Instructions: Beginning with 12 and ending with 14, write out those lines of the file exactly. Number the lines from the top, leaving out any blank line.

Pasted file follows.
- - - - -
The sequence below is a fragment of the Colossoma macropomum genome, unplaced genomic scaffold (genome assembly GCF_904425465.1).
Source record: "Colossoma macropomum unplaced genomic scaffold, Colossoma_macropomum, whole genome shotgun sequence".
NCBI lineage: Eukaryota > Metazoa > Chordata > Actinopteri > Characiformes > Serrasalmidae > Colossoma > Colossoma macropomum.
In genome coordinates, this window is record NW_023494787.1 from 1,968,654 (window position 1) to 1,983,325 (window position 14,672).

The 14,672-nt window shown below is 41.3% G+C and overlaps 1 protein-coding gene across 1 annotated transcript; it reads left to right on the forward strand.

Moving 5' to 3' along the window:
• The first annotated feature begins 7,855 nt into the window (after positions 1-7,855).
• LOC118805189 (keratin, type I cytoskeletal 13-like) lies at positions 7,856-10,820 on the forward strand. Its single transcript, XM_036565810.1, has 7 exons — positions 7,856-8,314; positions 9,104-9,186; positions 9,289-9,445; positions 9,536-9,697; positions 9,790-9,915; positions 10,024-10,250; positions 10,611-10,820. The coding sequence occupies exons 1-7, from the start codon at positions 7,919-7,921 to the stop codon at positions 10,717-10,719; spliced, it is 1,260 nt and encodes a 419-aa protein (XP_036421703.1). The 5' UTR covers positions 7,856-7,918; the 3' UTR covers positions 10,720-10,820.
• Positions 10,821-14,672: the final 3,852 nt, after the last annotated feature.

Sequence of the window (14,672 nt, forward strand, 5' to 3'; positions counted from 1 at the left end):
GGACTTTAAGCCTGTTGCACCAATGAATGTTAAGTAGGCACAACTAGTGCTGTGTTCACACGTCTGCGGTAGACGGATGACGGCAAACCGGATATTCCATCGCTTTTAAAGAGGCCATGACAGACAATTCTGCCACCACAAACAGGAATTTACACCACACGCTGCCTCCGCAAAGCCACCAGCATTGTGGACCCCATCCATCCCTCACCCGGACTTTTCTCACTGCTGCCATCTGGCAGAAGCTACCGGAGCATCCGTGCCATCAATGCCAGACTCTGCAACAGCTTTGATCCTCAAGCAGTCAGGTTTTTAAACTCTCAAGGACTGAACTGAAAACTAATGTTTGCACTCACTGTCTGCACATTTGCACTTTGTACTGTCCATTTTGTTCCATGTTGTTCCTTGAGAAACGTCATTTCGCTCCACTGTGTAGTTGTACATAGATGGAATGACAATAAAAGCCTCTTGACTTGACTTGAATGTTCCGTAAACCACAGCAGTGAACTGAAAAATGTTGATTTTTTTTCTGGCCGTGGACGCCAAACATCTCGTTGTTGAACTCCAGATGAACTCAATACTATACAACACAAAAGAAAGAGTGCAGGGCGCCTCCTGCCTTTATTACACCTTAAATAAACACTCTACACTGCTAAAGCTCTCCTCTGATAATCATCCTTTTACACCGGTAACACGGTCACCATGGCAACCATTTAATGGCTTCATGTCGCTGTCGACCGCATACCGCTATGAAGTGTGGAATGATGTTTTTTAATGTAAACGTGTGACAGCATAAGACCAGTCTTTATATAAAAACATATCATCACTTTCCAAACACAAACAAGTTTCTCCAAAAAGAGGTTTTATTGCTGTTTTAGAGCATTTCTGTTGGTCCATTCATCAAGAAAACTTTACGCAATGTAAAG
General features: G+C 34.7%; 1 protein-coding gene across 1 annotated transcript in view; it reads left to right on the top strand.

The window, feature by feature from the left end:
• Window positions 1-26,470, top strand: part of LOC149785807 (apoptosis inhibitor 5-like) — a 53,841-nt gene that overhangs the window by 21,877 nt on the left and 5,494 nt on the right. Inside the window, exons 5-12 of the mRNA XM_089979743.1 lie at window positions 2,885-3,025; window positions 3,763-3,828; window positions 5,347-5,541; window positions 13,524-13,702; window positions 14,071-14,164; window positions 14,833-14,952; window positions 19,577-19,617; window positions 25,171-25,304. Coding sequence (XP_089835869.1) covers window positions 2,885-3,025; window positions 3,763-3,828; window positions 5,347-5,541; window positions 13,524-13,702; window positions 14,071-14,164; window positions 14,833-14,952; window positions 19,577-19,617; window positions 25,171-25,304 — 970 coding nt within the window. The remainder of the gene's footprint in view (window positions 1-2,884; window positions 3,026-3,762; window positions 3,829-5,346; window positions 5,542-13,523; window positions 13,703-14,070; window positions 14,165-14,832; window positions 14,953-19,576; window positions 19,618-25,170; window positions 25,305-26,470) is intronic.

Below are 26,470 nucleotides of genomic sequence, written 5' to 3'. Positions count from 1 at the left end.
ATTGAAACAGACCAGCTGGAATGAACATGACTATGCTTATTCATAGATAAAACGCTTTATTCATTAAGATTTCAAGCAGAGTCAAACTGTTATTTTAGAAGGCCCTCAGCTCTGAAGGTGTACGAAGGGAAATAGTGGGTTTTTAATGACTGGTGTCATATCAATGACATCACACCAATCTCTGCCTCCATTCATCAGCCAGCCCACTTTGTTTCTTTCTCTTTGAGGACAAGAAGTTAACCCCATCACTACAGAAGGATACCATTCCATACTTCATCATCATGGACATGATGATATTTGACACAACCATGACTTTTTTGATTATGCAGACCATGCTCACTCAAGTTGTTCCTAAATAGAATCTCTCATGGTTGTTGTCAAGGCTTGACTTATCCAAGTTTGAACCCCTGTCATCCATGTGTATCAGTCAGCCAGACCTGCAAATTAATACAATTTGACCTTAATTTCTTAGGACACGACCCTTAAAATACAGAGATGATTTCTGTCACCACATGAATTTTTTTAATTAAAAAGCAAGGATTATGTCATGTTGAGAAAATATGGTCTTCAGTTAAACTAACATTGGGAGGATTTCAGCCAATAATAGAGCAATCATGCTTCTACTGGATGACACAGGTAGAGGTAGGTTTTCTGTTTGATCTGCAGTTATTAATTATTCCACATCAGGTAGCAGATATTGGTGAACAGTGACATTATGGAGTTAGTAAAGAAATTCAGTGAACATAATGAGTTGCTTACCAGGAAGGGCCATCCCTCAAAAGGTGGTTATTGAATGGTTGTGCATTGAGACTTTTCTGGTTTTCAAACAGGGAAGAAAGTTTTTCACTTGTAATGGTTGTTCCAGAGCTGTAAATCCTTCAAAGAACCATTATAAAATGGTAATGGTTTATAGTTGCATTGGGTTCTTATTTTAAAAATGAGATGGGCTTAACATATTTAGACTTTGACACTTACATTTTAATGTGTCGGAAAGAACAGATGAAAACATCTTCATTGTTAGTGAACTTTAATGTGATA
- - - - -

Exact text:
General features: G+C 34.7%; 1 protein-coding gene across 1 annotated transcript in view; it reads left to right on the top strand.

The window, feature by feature from the left end:
• Window positions 1-26,470, top strand: part of LOC149785807 (apoptosis inhibitor 5-like) — a 53,841-nt gene that overhangs the window by 21,877 nt on the left and 5,494 nt on the right. Inside the window, exons 5-12 of the mRNA XM_089979743.1 lie at window positions 2,885-3,025; window positions 3,763-3,828; window positions 5,347-5,541; window positions 13,524-13,702; window positions 14,071-14,164; window positions 14,833-14,952; window positions 19,577-19,617; window positions 25,171-25,304. Coding sequence (XP_089835869.1) covers window positions 2,885-3,025; window positions 3,763-3,828; window positions 5,347-5,541; window positions 13,524-13,702; window positions 14,071-14,164; window positions 14,833-14,952; window positions 19,577-19,617; window positions 25,171-25,304 — 970 coding nt within the window. The remainder of the gene's footprint in view (window positions 1-2,884; window positions 3,026-3,762; window positions 3,829-5,346; window positions 5,542-13,523; window positions 13,703-14,070; window positions 14,165-14,832; window positions 14,953-19,576; window positions 19,618-25,170; window positions 25,305-26,470) is intronic.